Models of the Eta Corvi debris disk from the Keck Interferometer, Spitzer and Herschel
Lebreton et al
Debris disks are signposts of analogues to small body populations of the Solar System, often however with much higher masses and dust production rates. The disk associated with the nearby star Eta Corvi is especially striking as it shows strong mid- and far-infrared excesses despite an age of ~1.4 Gyr. We undertake to construct a consistent model of the system able to explain a diverse collection of spatial and spectral data. We analyze Keck Interferometer Nuller measurements and revisit Spitzer and additional spectro-photometric data, as well as resolved Herschel images to determine the dust spatial distribution in the inner exozodi and in the outer belt. We model in detail the two-component disk and the dust properties from the sub-AU scale to the outermost regions by fitting simultaneously all measurements against a large parameter space. The properties of the cold belt are consistent with a collisional cascade in a reservoir of ice-free planetesimals at 133 AU. It shows marginal evidence for asymmetries along the major axis. KIN enables us to establish that the warm dust consists in a ring that peaks between 0.2 and 0.8 AU. To reconcile this location with the ~400 K dust temperature, very high albedo dust must be invoked and a distribution of forsterite grains starting from micron sizes satisfies this criterion while providing an excellent fit to the spectrum. We discuss additional constraints from the LBTI and near-infrared spectra, and we present predictions of what JWST can unveil about this unusual object and whether it can detect unseen planets.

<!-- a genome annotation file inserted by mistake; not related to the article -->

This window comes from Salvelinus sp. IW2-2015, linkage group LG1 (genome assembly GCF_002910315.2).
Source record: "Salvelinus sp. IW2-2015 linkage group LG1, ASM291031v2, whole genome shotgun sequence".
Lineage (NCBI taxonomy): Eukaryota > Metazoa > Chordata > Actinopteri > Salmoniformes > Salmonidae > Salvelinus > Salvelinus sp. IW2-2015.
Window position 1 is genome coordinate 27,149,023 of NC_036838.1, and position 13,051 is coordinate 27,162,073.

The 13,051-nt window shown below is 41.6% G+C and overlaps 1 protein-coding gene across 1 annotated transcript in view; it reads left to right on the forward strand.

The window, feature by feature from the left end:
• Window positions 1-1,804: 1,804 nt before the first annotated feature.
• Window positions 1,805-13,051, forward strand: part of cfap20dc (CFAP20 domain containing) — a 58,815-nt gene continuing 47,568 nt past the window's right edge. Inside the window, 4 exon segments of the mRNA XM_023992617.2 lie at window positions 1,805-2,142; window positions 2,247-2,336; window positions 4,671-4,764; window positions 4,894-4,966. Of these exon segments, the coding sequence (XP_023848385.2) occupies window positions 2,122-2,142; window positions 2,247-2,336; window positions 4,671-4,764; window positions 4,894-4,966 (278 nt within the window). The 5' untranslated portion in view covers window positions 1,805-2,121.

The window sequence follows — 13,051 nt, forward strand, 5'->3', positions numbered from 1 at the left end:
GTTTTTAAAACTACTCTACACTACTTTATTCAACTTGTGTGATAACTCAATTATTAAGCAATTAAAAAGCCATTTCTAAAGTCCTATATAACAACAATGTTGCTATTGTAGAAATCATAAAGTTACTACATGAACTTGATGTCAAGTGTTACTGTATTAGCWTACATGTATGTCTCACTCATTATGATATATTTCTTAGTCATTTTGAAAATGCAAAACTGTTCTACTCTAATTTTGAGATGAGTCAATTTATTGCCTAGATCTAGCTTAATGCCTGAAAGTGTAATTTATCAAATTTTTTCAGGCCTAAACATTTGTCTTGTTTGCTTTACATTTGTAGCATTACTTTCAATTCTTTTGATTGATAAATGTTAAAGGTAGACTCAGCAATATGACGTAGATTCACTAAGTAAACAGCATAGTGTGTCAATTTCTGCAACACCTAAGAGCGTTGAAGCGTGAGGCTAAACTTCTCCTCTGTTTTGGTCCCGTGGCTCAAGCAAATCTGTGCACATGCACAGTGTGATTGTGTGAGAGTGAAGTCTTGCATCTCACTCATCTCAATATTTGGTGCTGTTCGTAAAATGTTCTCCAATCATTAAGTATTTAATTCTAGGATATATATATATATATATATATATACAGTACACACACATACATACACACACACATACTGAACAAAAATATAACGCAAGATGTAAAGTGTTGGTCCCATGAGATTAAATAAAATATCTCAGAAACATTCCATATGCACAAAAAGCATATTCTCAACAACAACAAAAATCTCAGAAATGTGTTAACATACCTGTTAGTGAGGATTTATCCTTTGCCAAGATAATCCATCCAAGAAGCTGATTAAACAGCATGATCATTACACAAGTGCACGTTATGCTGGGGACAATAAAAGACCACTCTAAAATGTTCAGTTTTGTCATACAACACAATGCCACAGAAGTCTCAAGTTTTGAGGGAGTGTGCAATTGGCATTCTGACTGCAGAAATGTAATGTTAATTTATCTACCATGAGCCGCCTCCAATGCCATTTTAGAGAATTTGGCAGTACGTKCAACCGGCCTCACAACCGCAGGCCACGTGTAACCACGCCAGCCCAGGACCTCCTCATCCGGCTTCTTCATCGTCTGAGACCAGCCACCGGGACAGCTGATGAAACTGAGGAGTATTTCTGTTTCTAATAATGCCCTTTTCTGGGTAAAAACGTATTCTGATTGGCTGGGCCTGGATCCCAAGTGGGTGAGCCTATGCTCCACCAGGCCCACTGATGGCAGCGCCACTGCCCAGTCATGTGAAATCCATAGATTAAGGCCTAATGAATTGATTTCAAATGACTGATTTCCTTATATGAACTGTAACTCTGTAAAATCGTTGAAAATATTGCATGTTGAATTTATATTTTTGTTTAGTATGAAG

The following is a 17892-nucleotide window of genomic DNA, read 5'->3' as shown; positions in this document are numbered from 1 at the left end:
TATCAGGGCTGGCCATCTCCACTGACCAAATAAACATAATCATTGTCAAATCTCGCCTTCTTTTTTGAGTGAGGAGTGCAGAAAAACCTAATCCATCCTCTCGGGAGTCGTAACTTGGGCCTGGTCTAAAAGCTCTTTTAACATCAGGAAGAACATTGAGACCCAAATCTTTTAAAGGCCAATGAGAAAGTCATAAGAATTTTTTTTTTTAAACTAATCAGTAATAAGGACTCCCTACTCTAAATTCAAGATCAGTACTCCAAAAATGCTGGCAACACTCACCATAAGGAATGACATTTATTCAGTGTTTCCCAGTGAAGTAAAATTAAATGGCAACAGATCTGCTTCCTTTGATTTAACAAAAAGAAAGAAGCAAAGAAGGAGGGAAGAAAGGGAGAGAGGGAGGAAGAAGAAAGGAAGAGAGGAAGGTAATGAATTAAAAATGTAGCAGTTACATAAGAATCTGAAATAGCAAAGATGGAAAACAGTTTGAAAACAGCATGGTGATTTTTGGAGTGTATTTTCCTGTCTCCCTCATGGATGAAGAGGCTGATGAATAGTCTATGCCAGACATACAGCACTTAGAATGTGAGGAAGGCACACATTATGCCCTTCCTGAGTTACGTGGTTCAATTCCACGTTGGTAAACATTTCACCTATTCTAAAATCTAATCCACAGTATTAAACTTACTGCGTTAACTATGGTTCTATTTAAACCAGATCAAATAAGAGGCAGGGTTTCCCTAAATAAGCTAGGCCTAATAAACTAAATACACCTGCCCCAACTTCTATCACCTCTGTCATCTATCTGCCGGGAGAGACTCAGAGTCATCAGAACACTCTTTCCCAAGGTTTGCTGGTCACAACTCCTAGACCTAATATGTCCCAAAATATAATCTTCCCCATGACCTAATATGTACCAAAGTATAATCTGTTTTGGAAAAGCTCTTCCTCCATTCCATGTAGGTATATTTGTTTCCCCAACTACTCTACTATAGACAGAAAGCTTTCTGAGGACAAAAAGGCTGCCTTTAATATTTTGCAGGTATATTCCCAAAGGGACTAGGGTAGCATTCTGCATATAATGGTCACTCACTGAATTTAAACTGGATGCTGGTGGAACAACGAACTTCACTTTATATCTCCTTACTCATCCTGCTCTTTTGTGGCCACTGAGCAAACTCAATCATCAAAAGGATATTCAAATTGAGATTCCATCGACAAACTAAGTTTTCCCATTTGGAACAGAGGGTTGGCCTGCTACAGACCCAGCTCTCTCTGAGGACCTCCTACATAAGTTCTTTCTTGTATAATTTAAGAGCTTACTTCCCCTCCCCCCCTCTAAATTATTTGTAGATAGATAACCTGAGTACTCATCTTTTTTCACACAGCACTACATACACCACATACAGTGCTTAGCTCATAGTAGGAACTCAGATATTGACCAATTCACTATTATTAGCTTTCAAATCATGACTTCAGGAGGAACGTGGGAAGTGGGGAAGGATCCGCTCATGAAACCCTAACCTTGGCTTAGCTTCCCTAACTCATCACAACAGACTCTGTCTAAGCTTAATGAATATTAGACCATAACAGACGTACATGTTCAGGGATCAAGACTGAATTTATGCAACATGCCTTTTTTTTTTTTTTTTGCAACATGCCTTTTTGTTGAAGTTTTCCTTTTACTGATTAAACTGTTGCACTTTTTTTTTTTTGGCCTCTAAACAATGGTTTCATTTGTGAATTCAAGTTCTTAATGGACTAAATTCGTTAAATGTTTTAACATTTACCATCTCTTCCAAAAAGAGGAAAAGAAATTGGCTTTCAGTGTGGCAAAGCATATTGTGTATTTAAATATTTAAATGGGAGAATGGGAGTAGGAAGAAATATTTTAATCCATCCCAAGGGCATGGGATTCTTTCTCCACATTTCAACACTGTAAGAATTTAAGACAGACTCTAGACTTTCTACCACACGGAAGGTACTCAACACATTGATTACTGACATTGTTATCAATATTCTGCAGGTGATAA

Saturday, January 16, 2016
Models of the Eta Corvi Debris Disk
Posted by Will Baird at 8:00 AM
Labels: debris disk, eta covi, ground based telescopes, herschel, inferometer, keck, space telescope, spitzer
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